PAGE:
- Scott Burnside, NHL
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PITTSBURGH -- Dan O'Halloran isn't given to superstition. Yet the NHL referee wears the No. 13 on his jersey as a nod to the way fate intercedes in all our lives, marking the path between misfortune and happiness, success and failure, life and death.
During the playoffs, we often talk about the sacrifices players make to reach the Stanley Cup finals, and how getting here requires commitment and good fortune. NHL officials are no different: This series between the Pittsburgh Penguins and the Detroit Red Wings represents their ultimate competition. Only the best of the best are chosen to call these games. This is their Stanley Cup as much as it is the players'.
So every day, when O'Halloran steps out of the shower and notes the meandering scar that runs from his stomach around to his back, he is doubly thankful to be here, not just professionally, but at all.
"You wonder about karma sometimes," the 44-year-old O'Halloran told ESPN.com this week. "March 13, 1983, was the day I was shot. So that's why I wear No. 13."
O'Halloran was just shy of his 19th birthday that night. He and close friend and officiating colleague Bob Clifford had just finished refereeing a bantam playoff hockey game in the Windsor, Ontario, suburb of Riverside. The two officials and a couple of friends crossed the border to Detroit for a late meal. They got lost on the way home, and while stopped on a side street, a figure appeared with a rifle and fired a number of shots at the car.
One of the bullets crashed through the hatchback of Clifford's car, went through O'Halloran's lung and came to rest on the floor in the backseat. O'Halloran looked down and saw blood ballooning across his white sweater.
"It didn't hurt; I just lost my breath," O'Halloran said. "I told Bobby I got shot. And then I passed out."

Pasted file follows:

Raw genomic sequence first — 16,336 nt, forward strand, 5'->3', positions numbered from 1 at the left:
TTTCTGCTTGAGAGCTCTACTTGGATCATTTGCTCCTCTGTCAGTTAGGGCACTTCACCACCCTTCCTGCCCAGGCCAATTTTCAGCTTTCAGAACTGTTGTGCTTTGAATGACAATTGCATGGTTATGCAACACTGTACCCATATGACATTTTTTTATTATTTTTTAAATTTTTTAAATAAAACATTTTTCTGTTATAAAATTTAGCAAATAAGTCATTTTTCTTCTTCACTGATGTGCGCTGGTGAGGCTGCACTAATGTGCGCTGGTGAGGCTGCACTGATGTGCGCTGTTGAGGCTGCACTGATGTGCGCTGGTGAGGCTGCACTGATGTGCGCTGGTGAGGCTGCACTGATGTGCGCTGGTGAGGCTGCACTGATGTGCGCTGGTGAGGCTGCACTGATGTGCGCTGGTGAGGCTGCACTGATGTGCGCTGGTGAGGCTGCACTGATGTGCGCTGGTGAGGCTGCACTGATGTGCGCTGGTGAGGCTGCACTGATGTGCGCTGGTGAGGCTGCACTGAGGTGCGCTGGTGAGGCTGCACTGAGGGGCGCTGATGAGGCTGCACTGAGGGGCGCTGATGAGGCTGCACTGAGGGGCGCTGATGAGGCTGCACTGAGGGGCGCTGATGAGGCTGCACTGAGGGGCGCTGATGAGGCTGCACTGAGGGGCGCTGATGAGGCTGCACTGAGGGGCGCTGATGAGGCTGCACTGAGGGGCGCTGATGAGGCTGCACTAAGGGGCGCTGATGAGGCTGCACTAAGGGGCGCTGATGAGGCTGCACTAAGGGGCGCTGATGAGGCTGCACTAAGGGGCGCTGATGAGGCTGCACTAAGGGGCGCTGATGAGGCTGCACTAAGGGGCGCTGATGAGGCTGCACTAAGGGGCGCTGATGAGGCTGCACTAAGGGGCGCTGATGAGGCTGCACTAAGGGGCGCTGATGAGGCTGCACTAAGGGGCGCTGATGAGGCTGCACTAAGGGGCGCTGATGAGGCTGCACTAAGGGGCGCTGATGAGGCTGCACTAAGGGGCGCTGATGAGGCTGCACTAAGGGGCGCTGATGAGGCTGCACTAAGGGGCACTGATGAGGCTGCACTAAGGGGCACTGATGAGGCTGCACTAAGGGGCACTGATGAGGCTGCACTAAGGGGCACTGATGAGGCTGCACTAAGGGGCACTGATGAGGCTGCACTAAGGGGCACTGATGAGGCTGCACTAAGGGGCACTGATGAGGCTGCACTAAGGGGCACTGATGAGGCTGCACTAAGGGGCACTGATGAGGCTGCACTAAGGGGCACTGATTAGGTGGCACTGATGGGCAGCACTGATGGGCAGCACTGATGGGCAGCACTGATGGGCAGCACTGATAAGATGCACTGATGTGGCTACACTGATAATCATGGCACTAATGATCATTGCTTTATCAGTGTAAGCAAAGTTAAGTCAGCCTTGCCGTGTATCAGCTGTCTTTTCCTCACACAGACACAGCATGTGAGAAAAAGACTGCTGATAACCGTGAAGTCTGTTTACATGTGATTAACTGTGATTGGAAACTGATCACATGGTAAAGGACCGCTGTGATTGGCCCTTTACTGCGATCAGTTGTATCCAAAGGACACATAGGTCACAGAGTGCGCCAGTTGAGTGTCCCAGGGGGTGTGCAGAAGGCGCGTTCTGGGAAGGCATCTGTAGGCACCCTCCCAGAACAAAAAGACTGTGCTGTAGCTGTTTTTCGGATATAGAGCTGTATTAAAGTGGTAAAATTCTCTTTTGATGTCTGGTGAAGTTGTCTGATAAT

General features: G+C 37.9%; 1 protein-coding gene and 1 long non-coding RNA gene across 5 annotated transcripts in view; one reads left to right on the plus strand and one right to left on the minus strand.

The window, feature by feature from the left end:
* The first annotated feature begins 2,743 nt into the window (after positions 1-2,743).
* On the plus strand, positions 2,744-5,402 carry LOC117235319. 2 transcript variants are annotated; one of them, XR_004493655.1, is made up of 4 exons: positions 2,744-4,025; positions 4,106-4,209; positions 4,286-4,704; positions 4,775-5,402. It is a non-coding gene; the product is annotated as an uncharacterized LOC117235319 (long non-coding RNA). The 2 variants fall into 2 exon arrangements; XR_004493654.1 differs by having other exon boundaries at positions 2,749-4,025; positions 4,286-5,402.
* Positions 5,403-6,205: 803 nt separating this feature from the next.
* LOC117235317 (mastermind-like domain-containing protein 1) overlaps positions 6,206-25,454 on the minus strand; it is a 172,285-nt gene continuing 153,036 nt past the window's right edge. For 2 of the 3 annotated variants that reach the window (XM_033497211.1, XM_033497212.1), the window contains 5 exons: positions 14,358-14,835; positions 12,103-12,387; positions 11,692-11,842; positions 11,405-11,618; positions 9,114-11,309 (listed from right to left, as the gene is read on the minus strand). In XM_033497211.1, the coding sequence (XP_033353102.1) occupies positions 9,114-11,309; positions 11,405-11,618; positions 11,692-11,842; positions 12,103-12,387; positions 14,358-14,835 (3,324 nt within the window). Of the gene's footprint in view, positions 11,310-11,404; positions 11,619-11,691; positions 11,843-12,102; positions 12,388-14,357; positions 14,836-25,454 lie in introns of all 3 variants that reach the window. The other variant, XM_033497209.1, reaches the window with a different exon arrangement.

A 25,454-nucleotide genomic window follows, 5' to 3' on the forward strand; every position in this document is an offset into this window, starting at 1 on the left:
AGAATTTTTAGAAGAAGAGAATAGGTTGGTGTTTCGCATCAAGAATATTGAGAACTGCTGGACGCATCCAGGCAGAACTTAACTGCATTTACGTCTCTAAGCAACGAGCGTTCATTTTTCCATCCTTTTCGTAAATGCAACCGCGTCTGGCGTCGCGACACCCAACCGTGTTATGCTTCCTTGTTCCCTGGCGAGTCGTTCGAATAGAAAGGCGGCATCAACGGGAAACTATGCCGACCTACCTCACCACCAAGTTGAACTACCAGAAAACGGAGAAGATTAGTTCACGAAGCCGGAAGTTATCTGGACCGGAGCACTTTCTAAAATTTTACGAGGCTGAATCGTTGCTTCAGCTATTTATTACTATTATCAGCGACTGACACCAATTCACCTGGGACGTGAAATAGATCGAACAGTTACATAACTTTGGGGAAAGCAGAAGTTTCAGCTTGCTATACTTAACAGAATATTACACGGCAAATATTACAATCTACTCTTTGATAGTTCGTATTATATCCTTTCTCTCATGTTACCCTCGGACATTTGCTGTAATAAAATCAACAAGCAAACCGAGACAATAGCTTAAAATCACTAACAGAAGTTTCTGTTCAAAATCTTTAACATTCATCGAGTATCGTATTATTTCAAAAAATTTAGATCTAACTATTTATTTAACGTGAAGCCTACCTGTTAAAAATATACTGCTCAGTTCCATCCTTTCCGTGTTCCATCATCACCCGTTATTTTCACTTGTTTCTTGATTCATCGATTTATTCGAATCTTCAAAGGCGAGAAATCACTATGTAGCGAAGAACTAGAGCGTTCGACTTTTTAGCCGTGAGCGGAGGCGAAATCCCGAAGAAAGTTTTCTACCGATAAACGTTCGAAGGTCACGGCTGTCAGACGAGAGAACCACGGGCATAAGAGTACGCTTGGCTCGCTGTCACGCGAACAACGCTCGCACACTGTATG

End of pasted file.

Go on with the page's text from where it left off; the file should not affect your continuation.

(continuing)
Those next moments would end up marking the difference between life and death for the young referee.
"I can close my eyes and picture myself being in that car," Clifford said from his home in Leamington, Ontario. "I can still close my eyes and still see that guy. Danny was very, very calm and quiet. He said, 'Cliff, you've got to help me. I've just been shot.'"
Clifford drove to the end of the block on the wrong side of the road, hoping to attract the attention of a passing police car. Within a mile, he found one with two officers. One of the officers jumped into Clifford's car and raced to Detroit Receiving Hospital while the other alerted hospital officials that a gunshot victim was en route.
At some point, someone from the hospital called O'Halloran's parents in the small town of Essex, Ontario, not far from Windsor. When they arrived at the hospital, they were told if they believed in prayer, they should pray for their son.
"Most of the night, I was in surgery," O'Halloran said.
When he woke up, he still had a respirator in his mouth and couldn't talk. So he motioned for a pad of paper and a pen. He wrote, "Fort Lauderdale, I'm still going."
O'Halloran had planned to go to Florida with two high school buddies the following week. He never made the trip, but he got something even better: He got his life back.